Pedro Feliz didn’t provide too much offense (despite 30 doubles and a dozen homers), but his glove was worthy of gold glove consideration.

Looking ahead, you have three of the four back and former Phillie (and Tiger) Placido Polanco becomes the new third baseman.  I don’t think Polanco will match Feliz in the field (though he won’t be bad), but he might add a few runs offensively.

Eric Bruntlett, Greg Dobbs, and Juan Castro back these guys up but won’t get much playing time.  Ross Gload was added as a pinch hitter.

Outfield:

Raul Ibanez hit for power, falling off after a remarkably fast start, but his defensive leaves a lot to be desired.  (Still – he’s better than, say, Pat Burrell.)

In center, Shane Victorino improved as a hitter, but didn’t look totally comfortable in center.  With a range factor of -9 (nine plays worse than average for every 800 balls in play), he cost his team 26 runs.  Add in Ibanez, and you’ve cost your pitchers 40 runs – way too many.

However, rightfielder Jayson Werth was AWESOME defensively – making more putouts than Victorino (very rare for RF to catch more balls than CF) and added 36 homers (four Phillies cleared 30) and 20 steals.

John Mayberry, Greg Dobbs, Ben Francisco, and Eric Bruntlett provide backup innings – but only Francisco can really play the outfield.

Prospects:

The best player in AAA was Lou Marson, a catcher who is now in Cleveland.  Otherwise, this is a team of 30 somethings.  Andrew Carpenter can pitch a little – he fared better in Lehigh than Kyle Kendrick, but doesn’t have ACE material.  Carlos Carrasco is just 23 and has the K/W ratio you like but a 6 – 9, 5.18 mark won’t put you high on prospect lists.

The best player in AA Reading was pitcher Kyle Drabek, who is now in Toronto.  Reliever Sergio Escalona may make the roster – he has okay control and some Ks, but keeps the ball in the park.  At best, a seventh inning guy.  Antonio Bastardo got a shot with the parent club – he looked really good in limited AA time, so he probably needs a full season in AAA to prove he’s worth a roster spot full time.  Outfielders Domonic Brown and Michael Taylor showed bat speed and power – but Taylor is the real prospect after hitting .333 with 15 homers in 86 games.  Taylor, however, is now with the Oakland As – after heading to Toronto, the Blue Jays moved him to Oakland for prospect Brett Wallace.

I mentioned Domonic Brown, who also demolished the Florida State League, but another prospect at A+ Clearwater was Tim Kennelly, a kid from Perth, Australia who is finally coming into his own.  He’s a catcher, third baseman, outfielder – which means they don’t think he can catch.  Yet.  Pitcher Michael Schwimer fanned 82 in 60 innings and at that rate would be a future closer.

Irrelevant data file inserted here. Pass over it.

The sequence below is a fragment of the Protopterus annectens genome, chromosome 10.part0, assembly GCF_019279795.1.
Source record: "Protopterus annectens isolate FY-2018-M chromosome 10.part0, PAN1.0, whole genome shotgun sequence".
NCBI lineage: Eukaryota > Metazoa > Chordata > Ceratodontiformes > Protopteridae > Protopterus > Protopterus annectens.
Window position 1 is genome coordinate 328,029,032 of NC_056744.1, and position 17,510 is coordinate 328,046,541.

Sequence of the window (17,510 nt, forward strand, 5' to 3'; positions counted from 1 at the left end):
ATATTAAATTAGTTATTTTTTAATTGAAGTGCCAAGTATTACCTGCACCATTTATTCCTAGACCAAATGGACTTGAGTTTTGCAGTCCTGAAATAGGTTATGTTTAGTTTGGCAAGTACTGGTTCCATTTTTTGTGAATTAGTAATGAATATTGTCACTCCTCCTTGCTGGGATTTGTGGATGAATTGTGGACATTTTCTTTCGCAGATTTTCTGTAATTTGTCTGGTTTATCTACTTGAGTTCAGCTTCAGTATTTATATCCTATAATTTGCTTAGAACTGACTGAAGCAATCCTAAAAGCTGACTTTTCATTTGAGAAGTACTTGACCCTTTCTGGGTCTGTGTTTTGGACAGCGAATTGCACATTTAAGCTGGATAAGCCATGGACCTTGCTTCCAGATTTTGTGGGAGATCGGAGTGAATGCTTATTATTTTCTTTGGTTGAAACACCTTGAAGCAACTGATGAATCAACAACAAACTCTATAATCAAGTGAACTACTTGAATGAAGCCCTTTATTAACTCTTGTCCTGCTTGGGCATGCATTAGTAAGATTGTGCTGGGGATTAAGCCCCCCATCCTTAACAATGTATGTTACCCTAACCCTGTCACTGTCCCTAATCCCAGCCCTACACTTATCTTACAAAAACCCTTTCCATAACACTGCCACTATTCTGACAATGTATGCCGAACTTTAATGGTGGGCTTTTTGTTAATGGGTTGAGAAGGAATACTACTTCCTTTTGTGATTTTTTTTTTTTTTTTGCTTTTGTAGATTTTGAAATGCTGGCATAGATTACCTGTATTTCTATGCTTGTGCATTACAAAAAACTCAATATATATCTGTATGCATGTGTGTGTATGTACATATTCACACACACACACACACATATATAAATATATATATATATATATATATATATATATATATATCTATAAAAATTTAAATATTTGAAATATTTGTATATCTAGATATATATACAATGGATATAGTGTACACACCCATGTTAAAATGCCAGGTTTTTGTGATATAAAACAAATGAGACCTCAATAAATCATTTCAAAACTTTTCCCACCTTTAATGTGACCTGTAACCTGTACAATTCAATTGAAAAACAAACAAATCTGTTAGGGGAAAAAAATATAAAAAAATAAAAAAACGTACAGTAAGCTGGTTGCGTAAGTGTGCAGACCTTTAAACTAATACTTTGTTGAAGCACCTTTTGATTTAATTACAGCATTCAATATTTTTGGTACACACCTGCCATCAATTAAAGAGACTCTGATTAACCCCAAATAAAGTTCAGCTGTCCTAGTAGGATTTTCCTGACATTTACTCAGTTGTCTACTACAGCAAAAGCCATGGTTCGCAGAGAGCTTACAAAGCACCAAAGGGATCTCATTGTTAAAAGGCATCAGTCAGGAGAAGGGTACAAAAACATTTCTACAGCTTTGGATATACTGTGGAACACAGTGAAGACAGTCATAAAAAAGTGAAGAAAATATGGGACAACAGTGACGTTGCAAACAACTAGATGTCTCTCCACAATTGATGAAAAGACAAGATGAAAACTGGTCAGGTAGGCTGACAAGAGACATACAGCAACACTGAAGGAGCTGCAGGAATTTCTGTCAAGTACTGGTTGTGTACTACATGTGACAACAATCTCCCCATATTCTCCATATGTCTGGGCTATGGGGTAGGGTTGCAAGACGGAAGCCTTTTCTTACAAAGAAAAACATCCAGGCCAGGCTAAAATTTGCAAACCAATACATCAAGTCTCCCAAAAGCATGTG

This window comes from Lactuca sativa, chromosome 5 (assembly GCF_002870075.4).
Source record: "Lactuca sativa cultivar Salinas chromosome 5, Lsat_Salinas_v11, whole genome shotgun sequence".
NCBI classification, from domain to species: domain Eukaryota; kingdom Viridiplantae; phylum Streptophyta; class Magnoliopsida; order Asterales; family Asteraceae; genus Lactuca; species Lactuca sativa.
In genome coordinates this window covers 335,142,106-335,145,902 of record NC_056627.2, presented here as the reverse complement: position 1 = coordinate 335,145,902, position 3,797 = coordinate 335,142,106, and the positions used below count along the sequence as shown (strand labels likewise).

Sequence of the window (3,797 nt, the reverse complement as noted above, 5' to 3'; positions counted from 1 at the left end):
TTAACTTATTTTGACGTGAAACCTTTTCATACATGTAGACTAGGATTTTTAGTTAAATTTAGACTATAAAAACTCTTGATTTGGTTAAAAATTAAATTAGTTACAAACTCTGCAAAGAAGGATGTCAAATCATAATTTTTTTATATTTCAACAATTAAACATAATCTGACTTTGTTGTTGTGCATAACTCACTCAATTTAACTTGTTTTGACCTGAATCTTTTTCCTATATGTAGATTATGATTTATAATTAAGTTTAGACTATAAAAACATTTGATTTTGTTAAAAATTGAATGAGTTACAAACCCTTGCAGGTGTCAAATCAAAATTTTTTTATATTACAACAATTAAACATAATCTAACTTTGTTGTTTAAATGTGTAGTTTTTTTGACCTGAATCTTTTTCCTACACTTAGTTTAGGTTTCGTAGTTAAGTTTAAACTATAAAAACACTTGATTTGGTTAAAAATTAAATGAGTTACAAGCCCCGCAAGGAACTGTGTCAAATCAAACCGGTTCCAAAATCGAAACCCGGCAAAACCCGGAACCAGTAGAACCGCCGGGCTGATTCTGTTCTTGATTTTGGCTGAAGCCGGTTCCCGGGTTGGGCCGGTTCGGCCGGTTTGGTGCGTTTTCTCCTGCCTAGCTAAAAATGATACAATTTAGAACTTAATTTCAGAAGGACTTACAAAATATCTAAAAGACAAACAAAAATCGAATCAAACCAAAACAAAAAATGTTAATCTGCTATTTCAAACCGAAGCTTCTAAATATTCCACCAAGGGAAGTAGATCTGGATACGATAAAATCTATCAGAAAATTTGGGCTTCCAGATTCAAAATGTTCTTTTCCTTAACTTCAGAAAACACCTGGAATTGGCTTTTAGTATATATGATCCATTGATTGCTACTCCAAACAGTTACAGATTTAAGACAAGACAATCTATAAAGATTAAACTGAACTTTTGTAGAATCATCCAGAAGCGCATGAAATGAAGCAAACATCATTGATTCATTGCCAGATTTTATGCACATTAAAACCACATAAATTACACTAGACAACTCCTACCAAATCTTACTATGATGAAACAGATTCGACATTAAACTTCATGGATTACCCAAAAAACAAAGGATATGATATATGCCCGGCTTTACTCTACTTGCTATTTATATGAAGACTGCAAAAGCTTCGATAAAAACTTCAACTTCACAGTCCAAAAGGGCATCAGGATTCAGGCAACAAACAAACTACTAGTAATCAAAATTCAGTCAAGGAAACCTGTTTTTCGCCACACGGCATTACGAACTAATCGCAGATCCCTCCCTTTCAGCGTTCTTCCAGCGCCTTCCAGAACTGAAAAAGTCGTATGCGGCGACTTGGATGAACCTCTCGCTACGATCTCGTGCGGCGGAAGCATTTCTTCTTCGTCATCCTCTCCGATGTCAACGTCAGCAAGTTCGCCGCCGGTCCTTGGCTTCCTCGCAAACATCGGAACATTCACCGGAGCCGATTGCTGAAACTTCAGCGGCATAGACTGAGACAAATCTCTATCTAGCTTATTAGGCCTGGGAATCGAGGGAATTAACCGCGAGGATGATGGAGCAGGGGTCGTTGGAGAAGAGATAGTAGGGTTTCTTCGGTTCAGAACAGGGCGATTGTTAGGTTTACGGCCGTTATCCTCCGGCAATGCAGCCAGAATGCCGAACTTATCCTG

Forecast:

You have pretty much the same team as last year, a team that might allow fifteen more runs because of the weaker bullpen. but might not need the bullpen as often with Halliday out there.  If Hamels and Blanton and Halliday eat 675 innings and Happ and Moyer eat 350 more, that leaves only 350 – 400 innings for the bullpen, a very small number.  I don’t like that the team is a year older all over the field, but then again – you don’t mess with a team that has been in back-to-back World Series.  I might have looked for a young outfielder who could fly in center and moved Victorino to left, though.  Can you trade Jimmy Rollins?  I just don’t see anyone to replace him on the farm, though.

Still, I see the team with 820 runs scored and 725 runs allowed, and the system says 91 wins.  My hunch says another division crown, but there are reasons to think it might not happen.  If Atlanta is as good as advertised, the Philles might not win the division and will be hard pressed to hold off the Marlins.  There’s a lot of pride and experience here – but the system says that the Braves will be slightly better.

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Dawson Bound for Cooperstown; Hot Stove Returns to Action

Andre Dawson, on his ninth try, was elected to Baseball’s Hall of Fame.  Detractors say his on base percentage was too low – but that’s his only flaw.  He hit for power, hit for average, he ran down flies, and had the best arm on a right fielder I have ever seen.  Nobody was tougher; nobody was more universally respected and loved than this guy.  The Cubs fan in me remembers how he begged for a chance to play and earned a contract by winning the MVP in 1987.  [ESPN]

Bert Blyleven just missed (five votes short) and Robbie Alomar was denied a shot at first ballot entry by eight voters.